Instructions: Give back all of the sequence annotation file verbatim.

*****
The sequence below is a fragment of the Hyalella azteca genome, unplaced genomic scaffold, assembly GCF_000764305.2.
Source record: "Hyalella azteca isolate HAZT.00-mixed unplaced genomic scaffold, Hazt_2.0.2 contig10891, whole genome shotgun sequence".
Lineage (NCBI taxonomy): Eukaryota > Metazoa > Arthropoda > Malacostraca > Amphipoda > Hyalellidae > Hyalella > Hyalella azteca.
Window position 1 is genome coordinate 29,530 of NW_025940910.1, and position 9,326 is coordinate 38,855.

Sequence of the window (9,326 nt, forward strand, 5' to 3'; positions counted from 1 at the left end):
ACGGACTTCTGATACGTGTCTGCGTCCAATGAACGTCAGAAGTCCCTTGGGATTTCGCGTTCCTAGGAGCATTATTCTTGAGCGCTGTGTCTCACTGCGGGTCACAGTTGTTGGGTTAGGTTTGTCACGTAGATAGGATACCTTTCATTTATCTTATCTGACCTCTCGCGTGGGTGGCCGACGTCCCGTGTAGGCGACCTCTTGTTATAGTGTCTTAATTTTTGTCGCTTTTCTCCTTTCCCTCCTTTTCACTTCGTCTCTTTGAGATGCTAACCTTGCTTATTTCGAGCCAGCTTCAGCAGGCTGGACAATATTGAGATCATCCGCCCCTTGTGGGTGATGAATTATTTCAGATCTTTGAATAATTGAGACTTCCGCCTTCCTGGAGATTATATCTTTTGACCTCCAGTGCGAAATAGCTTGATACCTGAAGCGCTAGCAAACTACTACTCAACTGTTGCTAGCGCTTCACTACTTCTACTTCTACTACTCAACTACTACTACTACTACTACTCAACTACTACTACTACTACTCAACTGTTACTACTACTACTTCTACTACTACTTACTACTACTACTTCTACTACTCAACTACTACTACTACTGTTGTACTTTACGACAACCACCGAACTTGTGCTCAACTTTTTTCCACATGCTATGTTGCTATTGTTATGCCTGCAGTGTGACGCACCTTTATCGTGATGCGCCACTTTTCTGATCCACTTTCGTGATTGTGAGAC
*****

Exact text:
The sequence below is a fragment of the Hyalella azteca genome, unplaced genomic scaffold, assembly GCF_000764305.2.
Source record: "Hyalella azteca isolate HAZT.00-mixed unplaced genomic scaffold, Hazt_2.0.2 contig10891, whole genome shotgun sequence".
Lineage (NCBI taxonomy): Eukaryota > Metazoa > Arthropoda > Malacostraca > Amphipoda > Hyalellidae > Hyalella > Hyalella azteca.
Window position 1 is genome coordinate 29,530 of NW_025940910.1, and position 9,326 is coordinate 38,855.

Sequence of the window (9,326 nt, forward strand, 5' to 3'; positions counted from 1 at the left end):
ACGGACTTCTGATACGTGTCTGCGTCCAATGAACGTCAGAAGTCCCTTGGGATTTCGCGTTCCTAGGAGCATTATTCTTGAGCGCTGTGTCTCACTGCGGGTCACAGTTGTTGGGTTAGGTTTGTCACGTAGATAGGATACCTTTCATTTATCTTATCTGACCTCTCGCGTGGGTGGCCGACGTCCCGTGTAGGCGACCTCTTGTTATAGTGTCTTAATTTTTGTCGCTTTTCTCCTTTCCCTCCTTTTCACTTCGTCTCTTTGAGATGCTAACCTTGCTTATTTCGAGCCAGCTTCAGCAGGCTGGACAATATTGAGATCATCCGCCCCTTGTGGGTGATGAATTATTTCAGATCTTTGAATAATTGAGACTTCCGCCTTCCTGGAGATTATATCTTTTGACCTCCAGTGCGAAATAGCTTGATACCTGAAGCGCTAGCAAACTACTACTCAACTGTTGCTAGCGCTTCACTACTTCTACTTCTACTACTCAACTACTACTACTACTACTACTCAACTACTACTACTACTACTCAACTGTTACTACTACTACTTCTACTACTACTTACTACTACTACTTCTACTACTCAACTACTACTACTACTGTTGTACTTTACGACAACCACCGAACTTGTGCTCAACTTTTTTCCACATGCTATGTTGCTATTGTTATGCCTGCAGTGTGACGCACCTTTATCGTGATGCGCCACTTTTCTGATCCACTTTCGTGATTGTGAGAC